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No.  Not image by image.  Select the whole bunch of images and assign a keyword, or drag them all to a collection.  That's why I suggested importing one family-member-folder at a time.  As each folder is imported, select all of the just imported images and assign the appropriate keyword or drag 'em all to the appropriate collection.  Actually, you can ask Lightroom to apply the keywords automatically as you import. Use 'Apply during import' in the right-hand panel of the import screen.
I've never bothered with facial recogniton so I can't help there.  
(Edited)
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john beardsworth

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So... what is the better approach? Keyword, Collection, or both?
Keywords to annotate and describe, collections to gather and use.

So use keywords to record whoever (or whatever) is in the photos. Then use collections to  group some photos that you want to find quickly in future, or for a slideshow or book, or photos that you want to work on, or whatever you want to do with them.
(Edited)
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Harrison Clark

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I tried these methods and concluded that my modest 3000 photos of family would never be seen by anyone but me unless I pared it down to a manageable size.  The younger set (my kids and grand kids) just aren't going to wading through history much at all let alone laboriously through thousands of photos.  I reduced the count to a few photos per event and a dozen or less per year per person, keeping only irresistible ones that I was sure somebody might stop and look at after I'm gone.  Maybe not what you wanted to hear, but the value of the better photos goes way up if they aren't buried in a pile of similar and lesser images.  It took a year but I think now there's a better chance my collection won't be dumped when I'm gone.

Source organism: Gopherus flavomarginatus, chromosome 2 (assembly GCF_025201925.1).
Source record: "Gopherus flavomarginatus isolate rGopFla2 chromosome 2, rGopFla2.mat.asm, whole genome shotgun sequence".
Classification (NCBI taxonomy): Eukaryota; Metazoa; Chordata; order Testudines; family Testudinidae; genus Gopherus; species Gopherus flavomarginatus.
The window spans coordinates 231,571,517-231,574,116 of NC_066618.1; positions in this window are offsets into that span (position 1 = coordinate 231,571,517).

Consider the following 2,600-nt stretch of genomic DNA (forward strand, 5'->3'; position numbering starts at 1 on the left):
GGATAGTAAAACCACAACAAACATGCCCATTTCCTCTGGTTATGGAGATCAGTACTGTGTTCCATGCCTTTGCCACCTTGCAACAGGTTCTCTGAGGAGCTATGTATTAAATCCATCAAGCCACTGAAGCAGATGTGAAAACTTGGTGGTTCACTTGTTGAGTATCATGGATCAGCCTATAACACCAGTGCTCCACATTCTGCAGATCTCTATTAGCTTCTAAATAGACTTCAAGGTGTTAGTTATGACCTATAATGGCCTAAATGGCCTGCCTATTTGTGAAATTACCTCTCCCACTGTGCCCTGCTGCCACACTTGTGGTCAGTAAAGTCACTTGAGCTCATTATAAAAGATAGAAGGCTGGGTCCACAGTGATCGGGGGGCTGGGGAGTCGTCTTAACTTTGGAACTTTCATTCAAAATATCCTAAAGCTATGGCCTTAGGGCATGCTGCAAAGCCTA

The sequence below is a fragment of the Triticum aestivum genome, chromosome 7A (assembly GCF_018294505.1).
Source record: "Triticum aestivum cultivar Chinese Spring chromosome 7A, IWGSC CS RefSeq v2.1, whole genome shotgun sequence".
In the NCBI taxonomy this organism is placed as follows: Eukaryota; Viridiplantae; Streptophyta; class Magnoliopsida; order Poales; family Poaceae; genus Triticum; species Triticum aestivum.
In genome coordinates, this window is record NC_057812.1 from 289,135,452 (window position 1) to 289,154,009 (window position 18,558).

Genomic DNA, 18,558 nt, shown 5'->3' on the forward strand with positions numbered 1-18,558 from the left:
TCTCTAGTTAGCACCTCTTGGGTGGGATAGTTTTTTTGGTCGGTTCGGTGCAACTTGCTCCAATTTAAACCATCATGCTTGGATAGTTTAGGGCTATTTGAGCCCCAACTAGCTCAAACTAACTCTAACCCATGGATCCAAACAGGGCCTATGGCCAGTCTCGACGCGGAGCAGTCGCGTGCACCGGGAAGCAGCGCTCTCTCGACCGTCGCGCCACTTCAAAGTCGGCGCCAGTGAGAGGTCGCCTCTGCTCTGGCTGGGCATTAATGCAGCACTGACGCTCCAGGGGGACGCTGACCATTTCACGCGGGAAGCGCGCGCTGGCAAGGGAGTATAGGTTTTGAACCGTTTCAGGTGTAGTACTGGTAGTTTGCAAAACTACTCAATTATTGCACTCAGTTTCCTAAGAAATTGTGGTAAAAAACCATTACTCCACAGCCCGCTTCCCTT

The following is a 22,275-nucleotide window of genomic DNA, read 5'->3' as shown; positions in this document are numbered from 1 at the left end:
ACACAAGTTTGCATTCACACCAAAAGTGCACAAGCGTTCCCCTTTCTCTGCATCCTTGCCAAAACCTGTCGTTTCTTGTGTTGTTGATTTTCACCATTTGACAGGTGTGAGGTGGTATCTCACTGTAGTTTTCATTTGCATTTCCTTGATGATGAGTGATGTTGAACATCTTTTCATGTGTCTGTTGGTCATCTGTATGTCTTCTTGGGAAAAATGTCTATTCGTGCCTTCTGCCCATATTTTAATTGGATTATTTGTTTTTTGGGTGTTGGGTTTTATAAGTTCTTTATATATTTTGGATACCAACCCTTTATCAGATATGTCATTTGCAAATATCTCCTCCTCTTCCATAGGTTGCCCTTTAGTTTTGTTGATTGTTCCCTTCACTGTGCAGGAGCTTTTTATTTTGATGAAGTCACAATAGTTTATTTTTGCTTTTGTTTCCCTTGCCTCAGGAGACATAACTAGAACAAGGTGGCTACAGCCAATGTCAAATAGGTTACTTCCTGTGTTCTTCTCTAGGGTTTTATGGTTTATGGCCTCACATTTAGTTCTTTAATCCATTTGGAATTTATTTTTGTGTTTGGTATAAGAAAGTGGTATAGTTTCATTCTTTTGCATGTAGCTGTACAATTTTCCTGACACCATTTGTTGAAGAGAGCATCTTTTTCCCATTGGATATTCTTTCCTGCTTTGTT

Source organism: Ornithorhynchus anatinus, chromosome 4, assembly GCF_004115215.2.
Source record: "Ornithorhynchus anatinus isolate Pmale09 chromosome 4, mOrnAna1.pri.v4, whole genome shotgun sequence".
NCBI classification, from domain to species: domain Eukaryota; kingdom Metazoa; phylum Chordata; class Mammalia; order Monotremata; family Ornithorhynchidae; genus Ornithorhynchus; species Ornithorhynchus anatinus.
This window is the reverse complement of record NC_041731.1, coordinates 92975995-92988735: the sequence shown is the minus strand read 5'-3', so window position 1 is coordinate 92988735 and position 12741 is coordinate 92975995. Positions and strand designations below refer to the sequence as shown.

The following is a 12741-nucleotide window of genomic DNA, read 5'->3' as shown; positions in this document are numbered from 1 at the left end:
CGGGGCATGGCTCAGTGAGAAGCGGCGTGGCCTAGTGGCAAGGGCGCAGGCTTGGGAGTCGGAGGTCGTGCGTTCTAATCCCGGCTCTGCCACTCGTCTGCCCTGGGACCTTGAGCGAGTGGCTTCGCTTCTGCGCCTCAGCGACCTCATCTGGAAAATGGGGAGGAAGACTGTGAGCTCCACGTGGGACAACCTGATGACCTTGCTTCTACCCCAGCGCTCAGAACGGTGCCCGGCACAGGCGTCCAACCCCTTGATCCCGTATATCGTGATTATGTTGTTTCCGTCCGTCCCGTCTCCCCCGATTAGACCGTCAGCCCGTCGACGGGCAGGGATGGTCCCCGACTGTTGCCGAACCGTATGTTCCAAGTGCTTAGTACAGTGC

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Superprojb

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Thank you Harrison.
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John R. Ellis, Champion

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[View this post in your Web browser to see the screenshots]

"Because it's a much more 'visual' approach some people find collections easier to get their heads around than keyword hierarchies"

I've heard that said before, and I don't understand it. If anything, keywords are easier to work with than collections and more powerful. Perhaps after reading my comparison below, you can explain why collections are more "visual" for you.